Claims the Tories offered peerages to senior Brexit Party figures could amount to "political corruption of the highest order", the Labour Party chairman has warned, as Scotland Yard assesses allegations of electoral fraud.
Ian Lavery said the claims that the Conservatives offered Brexit Party leader Nigel Farage and his colleagues seats in the House of Lords in return for standing aside in the are an "absolute outrage".
He said said if the allegations were true it "could be political corruption of the highest order".
He said that merely "assessing" the claims was not good enough and demanded a full police investigation to establish whether any criminal acts had been committed.
"I think it's unbelievable what's happened here. It really is," he said.
"If what Nigel Farage suggests is true, that Brexit Party members have been approached by senior Conservatives asking to step down with the result being peerages, what state of affairs is our politics in? It's an absolute outrage.
"This could be political corruption of the highest order and in addition to that it could be seen as criminal activity. This cannot be accepted.
"There should be undoubtedly an investigation into the situation."
Lord Falconer wrote to the Metropolitan Police Commissioner and Director of Public Prosecutions calling for a probe into what he said were "exceptionally serious allegations".
The Labour former lord chancellor said it should be investigated as a matter of urgency and must be looked at by police in order to maintain public confidence in the integrity of the election.
His letter to Dame Cressida Dick and Max Hill QC refers to Mr Farage’s claim that he and eight other senior figures within the Brexit Party were offered peerages.
The Metropolitan Police said: "The MPS has received two allegations of electoral fraud and malpractice in relation to the 2019 General Election.
"The MPS special enquiry team is responsible for investigating all such criminal allegations. Both allegations are currently being assessed.
"The MPS will not be providing comment about individual cases."
Mr Farage has claimed he had repeatedly been offered a seat in the House of Lords in an attempt to persuade him to "go quietly".
He said when that failed, people working "deep inside Number 10" had tried to bypass him, going directly to senior Brexit Party figures and suggesting eight of them could be made peers if they could persuade him to withdraw more of his candidates.
In his letter, senior peer Lord Falconer wrote: "I wish to raise with you as a matter of urgency a number of recent reports in which senior figures in the Brexit Party have alleged that some of their candidates had been approached by the Conservative Party in an effort to persuade them to withdraw their candidacies from the upcoming General Election."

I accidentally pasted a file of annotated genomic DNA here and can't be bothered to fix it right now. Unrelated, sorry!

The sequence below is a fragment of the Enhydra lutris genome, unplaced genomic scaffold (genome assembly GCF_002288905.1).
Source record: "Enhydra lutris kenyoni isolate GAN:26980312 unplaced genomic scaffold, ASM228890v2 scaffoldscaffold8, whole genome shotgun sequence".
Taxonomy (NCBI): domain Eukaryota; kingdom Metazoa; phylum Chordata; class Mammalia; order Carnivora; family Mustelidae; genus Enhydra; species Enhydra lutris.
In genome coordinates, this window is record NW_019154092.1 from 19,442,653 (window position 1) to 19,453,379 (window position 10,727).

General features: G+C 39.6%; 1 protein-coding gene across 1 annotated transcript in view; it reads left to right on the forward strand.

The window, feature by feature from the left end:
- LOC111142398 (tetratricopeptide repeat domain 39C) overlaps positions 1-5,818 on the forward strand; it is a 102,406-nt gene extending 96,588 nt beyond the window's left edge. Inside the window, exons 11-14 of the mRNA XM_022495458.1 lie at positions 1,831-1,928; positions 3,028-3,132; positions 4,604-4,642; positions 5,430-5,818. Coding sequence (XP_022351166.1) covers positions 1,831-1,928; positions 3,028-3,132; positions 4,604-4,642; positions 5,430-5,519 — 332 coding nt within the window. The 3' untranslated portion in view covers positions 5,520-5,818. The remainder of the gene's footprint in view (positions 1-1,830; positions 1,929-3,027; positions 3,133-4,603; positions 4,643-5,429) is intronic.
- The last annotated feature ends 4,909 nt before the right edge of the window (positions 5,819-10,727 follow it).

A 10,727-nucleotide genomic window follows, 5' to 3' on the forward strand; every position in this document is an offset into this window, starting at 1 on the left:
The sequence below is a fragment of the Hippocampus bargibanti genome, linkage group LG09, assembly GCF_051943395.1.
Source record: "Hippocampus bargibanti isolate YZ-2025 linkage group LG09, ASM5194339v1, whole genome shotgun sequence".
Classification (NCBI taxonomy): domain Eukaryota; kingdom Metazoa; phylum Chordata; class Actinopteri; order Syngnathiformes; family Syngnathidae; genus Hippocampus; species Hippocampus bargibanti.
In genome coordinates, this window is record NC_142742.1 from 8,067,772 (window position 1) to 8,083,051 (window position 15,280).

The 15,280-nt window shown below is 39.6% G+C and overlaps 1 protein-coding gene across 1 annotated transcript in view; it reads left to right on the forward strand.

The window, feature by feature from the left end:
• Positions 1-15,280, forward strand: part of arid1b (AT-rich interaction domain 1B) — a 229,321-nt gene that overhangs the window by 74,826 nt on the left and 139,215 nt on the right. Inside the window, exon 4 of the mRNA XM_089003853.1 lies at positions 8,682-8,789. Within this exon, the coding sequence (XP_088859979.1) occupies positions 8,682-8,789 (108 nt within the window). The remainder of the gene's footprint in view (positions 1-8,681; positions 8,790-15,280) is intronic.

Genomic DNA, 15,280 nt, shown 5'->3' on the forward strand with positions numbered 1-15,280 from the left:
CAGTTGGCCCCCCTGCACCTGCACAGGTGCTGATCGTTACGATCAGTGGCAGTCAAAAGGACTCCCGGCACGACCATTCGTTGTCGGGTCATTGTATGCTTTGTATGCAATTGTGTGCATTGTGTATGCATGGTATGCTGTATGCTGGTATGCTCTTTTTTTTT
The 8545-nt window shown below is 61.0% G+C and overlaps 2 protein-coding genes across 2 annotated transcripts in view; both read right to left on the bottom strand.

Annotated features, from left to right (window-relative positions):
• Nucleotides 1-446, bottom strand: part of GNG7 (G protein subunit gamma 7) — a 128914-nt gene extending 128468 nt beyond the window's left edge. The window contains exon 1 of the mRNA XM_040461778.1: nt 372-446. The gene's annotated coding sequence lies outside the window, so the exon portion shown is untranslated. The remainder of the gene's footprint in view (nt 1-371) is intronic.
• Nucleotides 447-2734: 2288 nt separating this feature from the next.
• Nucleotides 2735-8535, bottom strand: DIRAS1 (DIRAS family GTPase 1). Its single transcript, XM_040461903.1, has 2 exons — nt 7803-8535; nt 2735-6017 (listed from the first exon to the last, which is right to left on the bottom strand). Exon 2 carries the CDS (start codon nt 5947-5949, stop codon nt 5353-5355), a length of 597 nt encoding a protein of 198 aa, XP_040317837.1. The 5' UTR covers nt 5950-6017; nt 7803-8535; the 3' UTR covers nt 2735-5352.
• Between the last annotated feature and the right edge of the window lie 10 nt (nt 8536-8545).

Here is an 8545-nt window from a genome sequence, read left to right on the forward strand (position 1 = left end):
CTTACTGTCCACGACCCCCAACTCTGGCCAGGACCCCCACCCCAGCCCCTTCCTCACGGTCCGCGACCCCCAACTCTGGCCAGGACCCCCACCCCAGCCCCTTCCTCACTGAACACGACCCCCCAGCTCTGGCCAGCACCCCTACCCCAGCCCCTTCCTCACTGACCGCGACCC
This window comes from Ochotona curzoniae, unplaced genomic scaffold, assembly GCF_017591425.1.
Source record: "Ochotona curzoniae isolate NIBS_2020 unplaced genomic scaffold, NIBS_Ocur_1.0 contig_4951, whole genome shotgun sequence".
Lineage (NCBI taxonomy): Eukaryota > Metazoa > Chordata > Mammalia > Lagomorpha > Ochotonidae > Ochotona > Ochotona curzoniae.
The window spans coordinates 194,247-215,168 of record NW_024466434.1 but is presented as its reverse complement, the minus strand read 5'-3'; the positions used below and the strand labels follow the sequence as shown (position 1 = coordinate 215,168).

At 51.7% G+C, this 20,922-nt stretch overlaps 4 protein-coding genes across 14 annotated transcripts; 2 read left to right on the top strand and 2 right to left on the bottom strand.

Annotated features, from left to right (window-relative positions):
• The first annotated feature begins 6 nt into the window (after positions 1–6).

He added: "I believe these allegations raise serious questions about the integrity of the upcoming General Election, and in particular whether senior individuals at CCHQ or No. 10 have breached two sections of the Representation of the People Act 1983."
He then cites the parts of the Act which refers to "bribery" and "corruptly", inducing or procuring someone to withdraw from being a candidate at an election.
The Prime Minister acknowledged that there may have been “conversations” between senior Tories and people in the Brexit Party, but flatly denied there had been any offers of peerages, saying that was “just not the way we operate”.
He told ITV News Political Editor, Robert Peston, "I have no knowledge of anything."
He added: "Look at what is happening, this Conservative Party is fighting in every seat, we don't do deals with any other party and I think I have been pretty consistent on that."
"I'd be amazed if they did that," Mr Johnson said.
But Lord Falconer said: “These are exceptionally serious allegations which the DPP must, in accordance with his statutory duty, fully investigate as a matter of urgency.
“In addition, in order to maintain public confidence in the integrity of our electoral processes and this election, it is crucial that the Metropolitan Police also examine these accusations.”
The row came amid growing pressure on Mr Farage in the run-up to the close of nominations on Thursday to stand down Brexit Party candidates in all but a few dozen constituencies to avoid splitting the pro-Leave vote.
The Brexit Party leader had already said they would not contest the 317 seats which the Conservatives had won in the 2017 election.
Suspicions that individual Brexit Party candidates were coming under pressure to stand aside were heightened after the prospective candidate for Dudley North announced he would not be running.
Rupert Lowe, a Brexit Party MEP and former chairman of Southampton FC, revealed his decision as nominations were closing – meaning it was too late for the party to put forward an alternative.
Lord Falconer’s letter includes a mention of Ann Widdecombe, the former Tory MP now standing for the Brexit Party in Plymouth Sutton and Devonport.
Ms Widdecombe said she was offered a role in the Brexit negotiations if she was prepared to stand aside.